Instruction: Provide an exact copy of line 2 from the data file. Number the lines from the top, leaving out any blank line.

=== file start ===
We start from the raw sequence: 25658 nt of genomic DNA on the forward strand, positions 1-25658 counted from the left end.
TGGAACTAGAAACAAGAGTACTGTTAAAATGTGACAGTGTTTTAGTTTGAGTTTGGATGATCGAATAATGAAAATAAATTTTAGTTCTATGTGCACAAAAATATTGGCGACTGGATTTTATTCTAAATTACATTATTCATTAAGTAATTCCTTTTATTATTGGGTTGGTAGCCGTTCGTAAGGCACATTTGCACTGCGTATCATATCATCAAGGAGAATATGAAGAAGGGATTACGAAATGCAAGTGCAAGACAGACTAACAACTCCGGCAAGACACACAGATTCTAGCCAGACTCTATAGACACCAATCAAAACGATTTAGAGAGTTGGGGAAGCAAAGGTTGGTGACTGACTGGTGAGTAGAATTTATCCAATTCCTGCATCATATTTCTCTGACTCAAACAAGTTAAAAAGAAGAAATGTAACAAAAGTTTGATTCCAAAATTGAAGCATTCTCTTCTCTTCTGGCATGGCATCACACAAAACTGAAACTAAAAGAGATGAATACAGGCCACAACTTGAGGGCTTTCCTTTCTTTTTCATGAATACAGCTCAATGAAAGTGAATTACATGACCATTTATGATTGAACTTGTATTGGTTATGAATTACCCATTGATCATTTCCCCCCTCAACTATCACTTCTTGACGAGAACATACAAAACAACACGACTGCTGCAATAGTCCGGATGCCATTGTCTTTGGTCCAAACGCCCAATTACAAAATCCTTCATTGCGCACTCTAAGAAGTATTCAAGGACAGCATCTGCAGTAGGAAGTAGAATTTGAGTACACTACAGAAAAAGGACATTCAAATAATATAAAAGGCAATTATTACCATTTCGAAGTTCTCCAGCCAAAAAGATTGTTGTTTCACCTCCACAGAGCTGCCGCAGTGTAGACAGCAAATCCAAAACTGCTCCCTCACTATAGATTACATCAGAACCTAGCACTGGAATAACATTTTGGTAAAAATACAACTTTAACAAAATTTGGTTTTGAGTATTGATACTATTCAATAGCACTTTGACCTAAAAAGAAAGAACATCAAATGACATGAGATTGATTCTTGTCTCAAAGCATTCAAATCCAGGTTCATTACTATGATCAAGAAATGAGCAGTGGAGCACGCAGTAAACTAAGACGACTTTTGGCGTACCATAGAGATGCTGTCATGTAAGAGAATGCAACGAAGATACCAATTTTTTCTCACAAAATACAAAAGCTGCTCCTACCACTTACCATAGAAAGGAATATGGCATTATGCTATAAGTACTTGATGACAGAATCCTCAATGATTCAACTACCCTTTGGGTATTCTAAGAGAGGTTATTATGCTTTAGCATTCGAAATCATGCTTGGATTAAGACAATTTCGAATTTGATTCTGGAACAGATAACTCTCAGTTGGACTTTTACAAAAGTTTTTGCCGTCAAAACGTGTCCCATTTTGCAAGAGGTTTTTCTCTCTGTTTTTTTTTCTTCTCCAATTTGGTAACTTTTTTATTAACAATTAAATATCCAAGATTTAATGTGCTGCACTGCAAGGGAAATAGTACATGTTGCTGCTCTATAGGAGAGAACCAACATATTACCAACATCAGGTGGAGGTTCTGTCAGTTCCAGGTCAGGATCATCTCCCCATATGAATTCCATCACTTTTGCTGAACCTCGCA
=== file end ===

TGGAACTAGAAACAAGAGTACTGTTAAAATGTGACAGTGTTTTAGTTTGAGTTTGGATGATCGAATAATGAAAATAAATTTTAGTTCTATGTGCACAAAAATATTGGCGACTGGATTTTATTCTAAATTACATTATTCATTAAGTAATTCCTTTTATTATTGGGTTGGTAGCCGTTCGTAAGGCACATTTGCACTGCGTATCATATCATCAAGGAGAATATGAAGAAGGGATTACGAAATGCAAGTGCAAGACAGACTAACAACTCCGGCAAGACACACAGATTCTAGCCAGACTCTATAGACACCAATCAAAACGATTTAGAGAGTTGGGGAAGCAAAGGTTGGTGACTGACTGGTGAGTAGAATTTATCCAATTCCTGCATCATATTTCTCTGACTCAAACAAGTTAAAAAGAAGAAATGTAACAAAAGTTTGATTCCAAAATTGAAGCATTCTCTTCTCTTCTGGCATGGCATCACACAAAACTGAAACTAAAAGAGATGAATACAGGCCACAACTTGAGGGCTTTCCTTTCTTTTTCATGAATACAGCTCAATGAAAGTGAATTACATGACCATTTATGATTGAACTTGTATTGGTTATGAATTACCCATTGATCATTTCCCCCCTCAACTATCACTTCTTGACGAGAACATACAAAACAACACGACTGCTGCAATAGTCCGGATGCCATTGTCTTTGGTCCAAACGCCCAATTACAAAATCCTTCATTGCGCACTCTAAGAAGTATTCAAGGACAGCATCTGCAGTAGGAAGTAGAATTTGAGTACACTACAGAAAAAGGACATTCAAATAATATAAAAGGCAATTATTACCATTTCGAAGTTCTCCAGCCAAAAAGATTGTTGTTTCACCTCCACAGAGCTGCCGCAGTGTAGACAGCAAATCCAAAACTGCTCCCTCACTATAGATTACATCAGAACCTAGCACTGGAATAACATTTTGGTAAAAATACAACTTTAACAAAATTTGGTTTTGAGTATTGATACTATTCAATAGCACTTTGACCTAAAAAGAAAGAACATCAAATGACATGAGATTGATTCTTGTCTCAAAGCATTCAAATCCAGGTTCATTACTATGATCAAGAAATGAGCAGTGGAGCACGCAGTAAACTAAGACGACTTTTGGCGTACCATAGAGATGCTGTCATGTAAGAGAATGCAACGAAGATACCAATTTTTTCTCACAAAATACAAAAGCTGCTCCTACCACTTACCATAGAAAGGAATATGGCATTATGCTATAAGTACTTGATGACAGAATCCTCAATGATTCAACTACCCTTTGGGTATTCTAAGAGAGGTTATTATGCTTTAGCATTCGAAATCATGCTTGGATTAAGACAATTTCGAATTTGATTCTGGAACAGATAACTCTCAGTTGGACTTTTACAAAAGTTTTTGCCGTCAAAACGTGTCCCATTTTGCAAGAGGTTTTTCTCTCTGTTTTTTTTTCTTCTCCAATTTGGTAACTTTTTTATTAACAATTAAATATCCAAGATTTAATGTGCTGCACTGCAAGGGAAATAGTACATGTTGCTGCTCTATAGGAGAGAACCAACATATTACCAACATCAGGTGGAGGTTCTGTCAGTTCCAGGTCAGGATCATCTCCCCATATGAATTCCATCACTTTTGCTGAACCTCGCA